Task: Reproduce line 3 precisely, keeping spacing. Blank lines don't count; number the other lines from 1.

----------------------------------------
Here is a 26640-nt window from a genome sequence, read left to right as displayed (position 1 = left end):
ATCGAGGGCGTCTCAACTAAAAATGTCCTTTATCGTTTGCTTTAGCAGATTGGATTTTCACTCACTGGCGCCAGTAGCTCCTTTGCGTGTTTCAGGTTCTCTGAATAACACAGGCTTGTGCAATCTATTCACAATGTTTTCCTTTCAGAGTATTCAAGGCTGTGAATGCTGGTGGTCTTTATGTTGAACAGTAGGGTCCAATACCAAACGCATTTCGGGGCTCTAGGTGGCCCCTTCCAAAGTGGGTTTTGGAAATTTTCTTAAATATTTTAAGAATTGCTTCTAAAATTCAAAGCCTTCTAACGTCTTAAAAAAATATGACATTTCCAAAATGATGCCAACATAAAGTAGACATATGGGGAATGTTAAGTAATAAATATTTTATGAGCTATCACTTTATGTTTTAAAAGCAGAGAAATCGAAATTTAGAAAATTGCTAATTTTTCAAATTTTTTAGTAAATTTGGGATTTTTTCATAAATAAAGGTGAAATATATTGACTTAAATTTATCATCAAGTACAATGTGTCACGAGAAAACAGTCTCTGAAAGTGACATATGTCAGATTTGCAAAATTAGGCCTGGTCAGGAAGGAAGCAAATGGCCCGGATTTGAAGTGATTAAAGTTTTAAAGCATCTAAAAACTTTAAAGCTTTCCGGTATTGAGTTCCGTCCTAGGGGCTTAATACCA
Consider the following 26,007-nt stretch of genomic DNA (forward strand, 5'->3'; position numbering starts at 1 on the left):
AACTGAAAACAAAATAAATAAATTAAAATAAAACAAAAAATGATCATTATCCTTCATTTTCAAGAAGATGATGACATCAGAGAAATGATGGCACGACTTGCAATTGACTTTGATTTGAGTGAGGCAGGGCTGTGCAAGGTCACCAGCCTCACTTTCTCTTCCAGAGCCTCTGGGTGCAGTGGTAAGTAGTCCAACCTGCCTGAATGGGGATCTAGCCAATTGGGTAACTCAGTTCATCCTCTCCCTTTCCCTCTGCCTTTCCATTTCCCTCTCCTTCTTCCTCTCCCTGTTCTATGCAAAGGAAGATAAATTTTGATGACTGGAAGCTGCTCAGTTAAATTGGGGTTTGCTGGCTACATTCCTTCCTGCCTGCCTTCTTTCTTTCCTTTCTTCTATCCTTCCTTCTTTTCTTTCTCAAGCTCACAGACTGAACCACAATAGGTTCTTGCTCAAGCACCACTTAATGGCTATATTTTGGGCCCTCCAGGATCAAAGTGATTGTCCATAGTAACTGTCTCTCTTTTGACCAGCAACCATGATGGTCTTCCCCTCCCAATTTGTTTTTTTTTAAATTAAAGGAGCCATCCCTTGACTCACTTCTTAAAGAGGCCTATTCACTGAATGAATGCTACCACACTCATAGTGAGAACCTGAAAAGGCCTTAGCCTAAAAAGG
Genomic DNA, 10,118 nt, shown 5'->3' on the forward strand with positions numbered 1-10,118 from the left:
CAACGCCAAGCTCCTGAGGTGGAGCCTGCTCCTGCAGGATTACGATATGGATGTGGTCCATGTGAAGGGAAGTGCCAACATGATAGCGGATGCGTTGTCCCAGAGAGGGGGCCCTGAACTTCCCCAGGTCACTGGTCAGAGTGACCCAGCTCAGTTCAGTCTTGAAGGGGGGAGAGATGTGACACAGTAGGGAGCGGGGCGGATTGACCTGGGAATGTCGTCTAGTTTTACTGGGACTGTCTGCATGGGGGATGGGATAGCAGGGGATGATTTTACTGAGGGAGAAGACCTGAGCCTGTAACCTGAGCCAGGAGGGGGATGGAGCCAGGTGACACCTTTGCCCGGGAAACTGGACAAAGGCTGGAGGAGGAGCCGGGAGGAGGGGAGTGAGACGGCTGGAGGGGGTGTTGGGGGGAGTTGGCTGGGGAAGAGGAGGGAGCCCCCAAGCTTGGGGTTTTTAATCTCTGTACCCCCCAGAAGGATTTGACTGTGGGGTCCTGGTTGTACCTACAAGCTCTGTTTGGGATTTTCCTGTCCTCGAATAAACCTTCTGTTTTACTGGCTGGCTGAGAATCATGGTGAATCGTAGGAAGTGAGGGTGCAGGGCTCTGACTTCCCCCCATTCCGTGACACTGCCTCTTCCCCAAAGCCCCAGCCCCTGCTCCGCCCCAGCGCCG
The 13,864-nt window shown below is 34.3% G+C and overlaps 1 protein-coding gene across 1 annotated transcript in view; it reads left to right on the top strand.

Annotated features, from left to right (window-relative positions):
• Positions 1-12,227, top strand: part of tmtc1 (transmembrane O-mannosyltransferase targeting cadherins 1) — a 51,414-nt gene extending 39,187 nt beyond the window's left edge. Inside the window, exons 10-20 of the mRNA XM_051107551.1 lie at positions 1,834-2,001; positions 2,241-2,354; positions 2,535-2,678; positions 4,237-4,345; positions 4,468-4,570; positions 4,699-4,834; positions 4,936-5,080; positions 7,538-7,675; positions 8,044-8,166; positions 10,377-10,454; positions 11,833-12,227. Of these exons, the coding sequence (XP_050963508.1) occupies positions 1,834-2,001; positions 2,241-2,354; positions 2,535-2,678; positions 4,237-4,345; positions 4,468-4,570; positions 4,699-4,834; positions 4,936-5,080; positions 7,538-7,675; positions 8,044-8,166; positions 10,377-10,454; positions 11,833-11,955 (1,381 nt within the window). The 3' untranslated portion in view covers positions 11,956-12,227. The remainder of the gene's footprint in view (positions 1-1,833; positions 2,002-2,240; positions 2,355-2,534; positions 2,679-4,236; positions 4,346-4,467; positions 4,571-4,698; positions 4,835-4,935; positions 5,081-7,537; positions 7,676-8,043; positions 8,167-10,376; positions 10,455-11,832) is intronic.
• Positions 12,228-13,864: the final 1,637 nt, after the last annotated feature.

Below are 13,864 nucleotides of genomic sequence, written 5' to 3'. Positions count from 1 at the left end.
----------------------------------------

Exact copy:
Consider the following 26,007-nt stretch of genomic DNA (forward strand, 5'->3'; position numbering starts at 1 on the left):